2. The impact of the breach on the privacy interests of the accused: Justice Fish says that it is hard to imagine a section 8 breach with greater impact.[19]
  3. Society’s interest in the adjudication of the case on its merits: exclusion of the evidence, in this case, would “undermine the truth-seeking function of the trial.”[20]

In the final balancing of these considerations, Justice Fish concluded that justice would receive “a black eye” unless the evidence was excluded.[21]

The Dissent

While admitting that the information to obtain a search warrant was “less than perfect,” Justice Deschamps agreed with the assessments of the trial court and Court of Appeal.[22]Essentially, the burden of proof on the police when seeking a search warrant should not be unduly onerous. Justice Deschamps says that it is not the task of the reviewing judge “to determine whether in his view the evidence is sufficient to support a finding of that the accused is guilty of the alleged offence. The question is simply whether there is a credible basis for issuing the warrant.”[23]   The Criminal Code requires “reasonable grounds to believe” that a search will turn up evidence of the commission of an offence.[24] “Reasonable grounds” in Canadian jurisprudence has been equated with “reasonable probability” or “reasonable belief.”[25] In other words, it is “the point where credibly-based probability replaces suspicion.”[26] Determining whether there are reasonable grounds to believe that evidence of an offence will be discovered by a search “does not involve parsing the facts and assessing them mathematically.”[27]   Justice Deschamps would have given more weight to the probative value of police officers’ statements.[28]In her view, the officers were qualified to make an assessment about the “propensity of child pornography offenders.” Their experience provides them with some measure of expertise that should not be discounted. Furthermore, the officers had no apparent intention to mislead.[29]   In Justice Dechamps’s view, the evidence provided by the police to the justice of the peace was reliable and might reasonably be believed to provide “reasonable grounds” to issue a search warrant.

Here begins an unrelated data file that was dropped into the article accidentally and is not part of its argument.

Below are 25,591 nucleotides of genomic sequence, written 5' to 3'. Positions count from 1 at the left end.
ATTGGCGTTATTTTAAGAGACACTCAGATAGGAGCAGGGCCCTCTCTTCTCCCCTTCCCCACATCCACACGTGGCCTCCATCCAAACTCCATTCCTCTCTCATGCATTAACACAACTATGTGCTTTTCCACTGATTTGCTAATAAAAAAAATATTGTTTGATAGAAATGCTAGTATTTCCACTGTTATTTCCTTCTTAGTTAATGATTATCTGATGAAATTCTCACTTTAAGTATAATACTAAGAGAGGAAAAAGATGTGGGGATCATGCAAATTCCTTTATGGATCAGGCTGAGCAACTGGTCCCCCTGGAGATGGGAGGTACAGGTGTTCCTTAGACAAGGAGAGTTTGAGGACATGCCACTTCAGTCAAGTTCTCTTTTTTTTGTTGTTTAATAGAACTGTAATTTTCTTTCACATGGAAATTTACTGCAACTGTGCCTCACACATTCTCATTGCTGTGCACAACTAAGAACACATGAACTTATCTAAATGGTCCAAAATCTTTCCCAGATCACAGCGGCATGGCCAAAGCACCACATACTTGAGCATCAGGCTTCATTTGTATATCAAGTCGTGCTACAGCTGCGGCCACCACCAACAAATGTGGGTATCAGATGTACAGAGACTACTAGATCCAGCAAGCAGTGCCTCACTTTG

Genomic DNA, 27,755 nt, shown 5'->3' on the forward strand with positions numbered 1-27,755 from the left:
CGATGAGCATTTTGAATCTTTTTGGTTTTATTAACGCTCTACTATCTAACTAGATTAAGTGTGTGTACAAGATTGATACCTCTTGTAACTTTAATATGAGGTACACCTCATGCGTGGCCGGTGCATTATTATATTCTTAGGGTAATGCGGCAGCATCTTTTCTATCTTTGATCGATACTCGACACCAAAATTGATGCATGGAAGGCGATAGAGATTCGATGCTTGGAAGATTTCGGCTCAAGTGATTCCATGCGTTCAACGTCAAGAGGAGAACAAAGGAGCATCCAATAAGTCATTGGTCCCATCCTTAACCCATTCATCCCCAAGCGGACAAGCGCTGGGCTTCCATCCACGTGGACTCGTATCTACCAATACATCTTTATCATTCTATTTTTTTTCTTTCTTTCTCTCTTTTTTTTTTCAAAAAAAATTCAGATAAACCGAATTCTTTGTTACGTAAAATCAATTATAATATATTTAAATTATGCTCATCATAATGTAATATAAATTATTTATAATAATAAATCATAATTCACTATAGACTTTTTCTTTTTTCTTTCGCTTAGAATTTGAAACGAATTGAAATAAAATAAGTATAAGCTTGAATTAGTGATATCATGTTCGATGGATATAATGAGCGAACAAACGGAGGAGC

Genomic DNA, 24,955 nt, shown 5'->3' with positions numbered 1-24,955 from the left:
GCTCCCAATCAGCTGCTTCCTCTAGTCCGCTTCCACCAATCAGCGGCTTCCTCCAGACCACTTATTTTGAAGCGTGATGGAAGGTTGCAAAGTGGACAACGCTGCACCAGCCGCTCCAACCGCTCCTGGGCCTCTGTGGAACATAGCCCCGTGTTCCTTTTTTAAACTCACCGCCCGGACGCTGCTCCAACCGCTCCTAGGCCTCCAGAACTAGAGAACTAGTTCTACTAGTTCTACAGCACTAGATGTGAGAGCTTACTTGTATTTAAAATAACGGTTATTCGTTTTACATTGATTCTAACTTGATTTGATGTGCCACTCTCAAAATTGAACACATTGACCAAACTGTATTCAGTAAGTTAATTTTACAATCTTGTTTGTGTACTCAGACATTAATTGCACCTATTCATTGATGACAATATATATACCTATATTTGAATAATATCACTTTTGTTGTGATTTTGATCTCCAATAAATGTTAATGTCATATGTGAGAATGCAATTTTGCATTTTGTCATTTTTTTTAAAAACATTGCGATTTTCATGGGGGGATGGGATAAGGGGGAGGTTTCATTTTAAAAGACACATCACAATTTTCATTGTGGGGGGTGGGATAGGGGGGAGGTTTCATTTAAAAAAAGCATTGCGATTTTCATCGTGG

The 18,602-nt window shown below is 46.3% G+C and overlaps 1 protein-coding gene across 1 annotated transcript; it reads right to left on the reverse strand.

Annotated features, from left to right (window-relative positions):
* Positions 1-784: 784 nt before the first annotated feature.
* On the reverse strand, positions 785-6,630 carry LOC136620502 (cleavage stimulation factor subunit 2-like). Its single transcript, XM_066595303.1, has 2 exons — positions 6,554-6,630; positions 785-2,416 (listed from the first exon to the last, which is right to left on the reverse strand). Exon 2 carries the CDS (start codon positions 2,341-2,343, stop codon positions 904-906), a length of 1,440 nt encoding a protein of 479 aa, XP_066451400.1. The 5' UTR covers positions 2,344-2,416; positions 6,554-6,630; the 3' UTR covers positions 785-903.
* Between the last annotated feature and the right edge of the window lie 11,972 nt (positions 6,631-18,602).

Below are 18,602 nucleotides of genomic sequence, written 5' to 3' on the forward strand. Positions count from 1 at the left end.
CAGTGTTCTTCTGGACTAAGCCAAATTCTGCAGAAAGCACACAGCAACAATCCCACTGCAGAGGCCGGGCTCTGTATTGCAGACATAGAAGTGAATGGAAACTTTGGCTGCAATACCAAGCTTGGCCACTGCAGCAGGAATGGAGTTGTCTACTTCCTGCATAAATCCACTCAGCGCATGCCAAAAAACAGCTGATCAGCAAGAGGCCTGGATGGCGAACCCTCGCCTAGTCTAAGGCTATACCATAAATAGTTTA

[1] R. v. Morelli, 2008 SKCA 62. [2] R. v. Morelli, 2010 SCC 8. [3] Ibid. at para. 39. [4] Ibid. at para. 117. [5] Ibid. at para. 118. [6] Ibid. at paras. 119-120. [7] Ibid. at paras. 121 – 123. [8] Ibid. at para. 2. [9] Ibid. at para. 58. [10] Ibid. at para. 45. [11] Ibid. at para. 46. [12] Ibid. at paras. 52-53. [13] Ibid. at paras. 55-56. [14] Ibid. at para. 45. [15] Ibid. at para. 73. [16] Ibid. at para. 91. [17] Ibid. at para. 95. [18] Ibid. at para. 99. [19] Ibid. at para. 106. [20] Ibid. at para. 109. [21] Ibid. at para. 110. [22] Ibid. at para. 156. [23] Ibid. at para. 178. [24] Ibid. at para. 126. [25] Ibid. at para. 127. [26] Ibid. at para. 128. [27] Ibid. at para. 129. [28] Ibid. at para. 157. [29] Ibid. at para. 162.

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Centre for Constitutional Studies
448D Law Centre
University of Alberta
Edmonton, AB T6G 2H5